Turkey more of a conundrum, Fitch says
Turkey’s main investment rating under risk, Fitch said July 10. DAILY NEWS photo/ Emrah GürelProtracted recession in the eurozone, coupled with a reversal in global risk appetite for emerging market (EM) assets in the second quarter of 2013 following U.S. Federal Reserve (Fed) comments on an exit from quantitative easing (QE), has taken the edge off of economic recovery in emerging Europe, including Russia and Turkey, Fitch Ratings said in a press statement today.
Even so, the majority of sovereign ratings in the region kept a stable outlook at the end of June, with two – Poland and Latvia – listed as positive and four – Croatia, Slovenia, Serbia and Ukraine – ranked negative, while Turkey is more of a conundrum, the rating agency said.
With the eurozone set to register a further contraction of 0.6 percent in 2013, growth in emerging Europe is expected to slow for the second year in succession to 2.3 percent in 2013 from 2.5 percent in 2012, with some countries – Croatia and Slovenia – sustaining outright contraction. The downturn in the eurozone has coincided with limited room for domestic policy maneuvering in emerging Europe, Fitch Ratings noted.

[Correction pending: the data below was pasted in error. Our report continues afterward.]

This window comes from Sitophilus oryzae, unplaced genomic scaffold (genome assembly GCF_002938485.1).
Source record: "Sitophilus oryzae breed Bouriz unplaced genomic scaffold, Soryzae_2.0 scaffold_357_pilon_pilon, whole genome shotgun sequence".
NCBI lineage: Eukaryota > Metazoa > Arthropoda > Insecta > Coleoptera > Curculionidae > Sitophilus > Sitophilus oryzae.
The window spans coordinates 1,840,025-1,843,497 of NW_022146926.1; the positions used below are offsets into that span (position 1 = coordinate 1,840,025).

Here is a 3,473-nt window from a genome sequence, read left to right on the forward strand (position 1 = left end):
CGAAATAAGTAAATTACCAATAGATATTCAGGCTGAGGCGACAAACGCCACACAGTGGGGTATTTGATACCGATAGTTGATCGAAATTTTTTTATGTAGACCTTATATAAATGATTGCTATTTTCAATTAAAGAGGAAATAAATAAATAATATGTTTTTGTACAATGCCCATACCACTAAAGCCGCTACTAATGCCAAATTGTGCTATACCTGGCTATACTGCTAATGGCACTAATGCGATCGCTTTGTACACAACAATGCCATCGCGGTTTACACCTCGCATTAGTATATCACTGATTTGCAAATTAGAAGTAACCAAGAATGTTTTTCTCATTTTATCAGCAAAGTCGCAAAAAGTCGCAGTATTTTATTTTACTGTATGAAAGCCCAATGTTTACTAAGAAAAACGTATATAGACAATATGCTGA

Turkey’s sovereign rating potentially at risk
“Increased expectations of a Fed exit from QE coupled with widespread antigovernment protests since April have exposed the country’s chief vulnerability: a current account deficit equivalent to 6.8 percent of GDP, over 90 percent of which is funded by portfolio investors,” Fitch said, adding that Turkish asset prices have come under strong downward pressure, precipitating a sharp fall in the exchange rate and declining international reserves. Fitch elevated Turkey to investment grade in November 2012 and considered these strains within the tolerance of its “BBB-“ rating. However, prolonged social unrest, poorly handled, could deter tourism, exacerbate short-term capital outflows, drive up inflation and damage economic growth, potentially putting Turkey’s sovereign rating at risk.
Poland and the Czech Republic appear much more secure, notwithstanding less resilient growth in the former and continuing recession and increased political instability in the latter, according to Fitch. Fiscal funding needs are well covered in both, while Poland enjoys the additional comfort of an IMF flexible credit line. Russia, with its strong sovereign balance sheet, is also relatively immune to shifts in market sentiment, although Russian corporates and banks have been heavy issuers on the Eurobond market.
Fitch said the Baltics – Estonia, Latvia and Lithuania – continue to buck the broader austerity-bound economic outlook, posting some of the highest growth rates in the region.